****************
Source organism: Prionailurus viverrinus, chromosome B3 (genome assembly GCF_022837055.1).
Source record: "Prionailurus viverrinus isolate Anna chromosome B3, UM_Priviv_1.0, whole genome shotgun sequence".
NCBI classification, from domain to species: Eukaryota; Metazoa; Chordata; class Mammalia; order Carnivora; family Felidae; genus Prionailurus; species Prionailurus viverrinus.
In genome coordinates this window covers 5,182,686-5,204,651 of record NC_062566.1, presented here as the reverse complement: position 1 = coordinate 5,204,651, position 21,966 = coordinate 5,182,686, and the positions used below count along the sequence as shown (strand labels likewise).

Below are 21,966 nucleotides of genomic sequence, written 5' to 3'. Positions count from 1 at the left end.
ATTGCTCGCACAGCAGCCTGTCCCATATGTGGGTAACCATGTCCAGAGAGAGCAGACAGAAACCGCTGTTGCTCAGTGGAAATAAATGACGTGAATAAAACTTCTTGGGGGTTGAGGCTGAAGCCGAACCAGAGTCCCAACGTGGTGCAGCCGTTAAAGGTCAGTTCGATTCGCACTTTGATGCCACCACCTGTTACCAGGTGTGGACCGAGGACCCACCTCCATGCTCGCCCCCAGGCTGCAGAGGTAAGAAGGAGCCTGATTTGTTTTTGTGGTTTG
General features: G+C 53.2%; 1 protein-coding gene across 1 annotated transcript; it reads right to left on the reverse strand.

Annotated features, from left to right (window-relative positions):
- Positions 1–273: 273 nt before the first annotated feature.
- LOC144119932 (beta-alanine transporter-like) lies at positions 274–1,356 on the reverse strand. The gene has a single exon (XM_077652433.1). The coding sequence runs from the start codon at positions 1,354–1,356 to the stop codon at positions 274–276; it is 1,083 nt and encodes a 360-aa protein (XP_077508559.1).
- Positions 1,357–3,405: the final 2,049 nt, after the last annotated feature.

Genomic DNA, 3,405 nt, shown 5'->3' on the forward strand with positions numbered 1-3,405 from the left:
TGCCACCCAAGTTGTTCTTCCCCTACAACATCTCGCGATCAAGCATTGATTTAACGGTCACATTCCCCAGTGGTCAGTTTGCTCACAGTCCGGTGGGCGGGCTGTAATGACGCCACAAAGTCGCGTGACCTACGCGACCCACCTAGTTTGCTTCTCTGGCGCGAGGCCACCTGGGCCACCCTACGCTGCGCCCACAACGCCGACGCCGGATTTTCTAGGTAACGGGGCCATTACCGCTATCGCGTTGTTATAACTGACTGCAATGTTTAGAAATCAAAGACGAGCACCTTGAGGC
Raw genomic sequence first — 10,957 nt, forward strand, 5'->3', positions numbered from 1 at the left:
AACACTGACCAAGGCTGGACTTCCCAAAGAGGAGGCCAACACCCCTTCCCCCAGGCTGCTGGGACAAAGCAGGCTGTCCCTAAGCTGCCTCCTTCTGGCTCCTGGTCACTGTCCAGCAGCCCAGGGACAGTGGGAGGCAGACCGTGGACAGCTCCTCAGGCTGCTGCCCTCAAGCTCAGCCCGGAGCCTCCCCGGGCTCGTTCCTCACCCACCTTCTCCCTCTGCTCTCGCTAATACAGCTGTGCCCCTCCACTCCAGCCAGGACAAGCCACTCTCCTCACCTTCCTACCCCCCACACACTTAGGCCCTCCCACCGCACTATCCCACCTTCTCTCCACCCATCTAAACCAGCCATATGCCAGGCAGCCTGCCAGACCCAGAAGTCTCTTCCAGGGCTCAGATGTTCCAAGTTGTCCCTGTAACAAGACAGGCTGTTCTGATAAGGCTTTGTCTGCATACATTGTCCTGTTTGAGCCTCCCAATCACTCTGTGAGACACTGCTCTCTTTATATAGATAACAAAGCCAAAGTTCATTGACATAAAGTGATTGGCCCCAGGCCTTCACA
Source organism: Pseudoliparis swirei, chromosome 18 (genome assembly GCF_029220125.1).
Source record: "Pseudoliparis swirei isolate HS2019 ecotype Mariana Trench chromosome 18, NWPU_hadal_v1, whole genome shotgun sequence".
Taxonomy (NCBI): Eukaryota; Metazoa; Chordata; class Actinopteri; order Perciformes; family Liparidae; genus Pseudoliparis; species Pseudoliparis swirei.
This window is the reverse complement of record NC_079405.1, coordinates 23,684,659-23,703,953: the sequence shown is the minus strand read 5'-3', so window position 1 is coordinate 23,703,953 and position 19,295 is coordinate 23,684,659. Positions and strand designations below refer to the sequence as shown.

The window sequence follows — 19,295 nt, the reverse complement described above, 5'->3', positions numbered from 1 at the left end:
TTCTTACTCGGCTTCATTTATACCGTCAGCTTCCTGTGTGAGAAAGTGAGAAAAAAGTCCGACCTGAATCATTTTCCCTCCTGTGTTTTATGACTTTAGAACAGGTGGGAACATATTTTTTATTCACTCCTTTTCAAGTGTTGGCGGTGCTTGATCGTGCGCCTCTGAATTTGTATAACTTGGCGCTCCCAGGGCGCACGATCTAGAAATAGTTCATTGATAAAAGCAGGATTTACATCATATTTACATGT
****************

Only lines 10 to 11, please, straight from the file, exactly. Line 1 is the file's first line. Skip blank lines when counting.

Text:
- LOC144119932 (beta-alanine transporter-like) lies at positions 274–1,356 on the reverse strand. The gene has a single exon (XM_077652433.1). The coding sequence runs from the start codon at positions 1,354–1,356 to the stop codon at positions 274–276; it is 1,083 nt and encodes a 360-aa protein (XP_077508559.1).
- Positions 1,357–3,405: the final 2,049 nt, after the last annotated feature.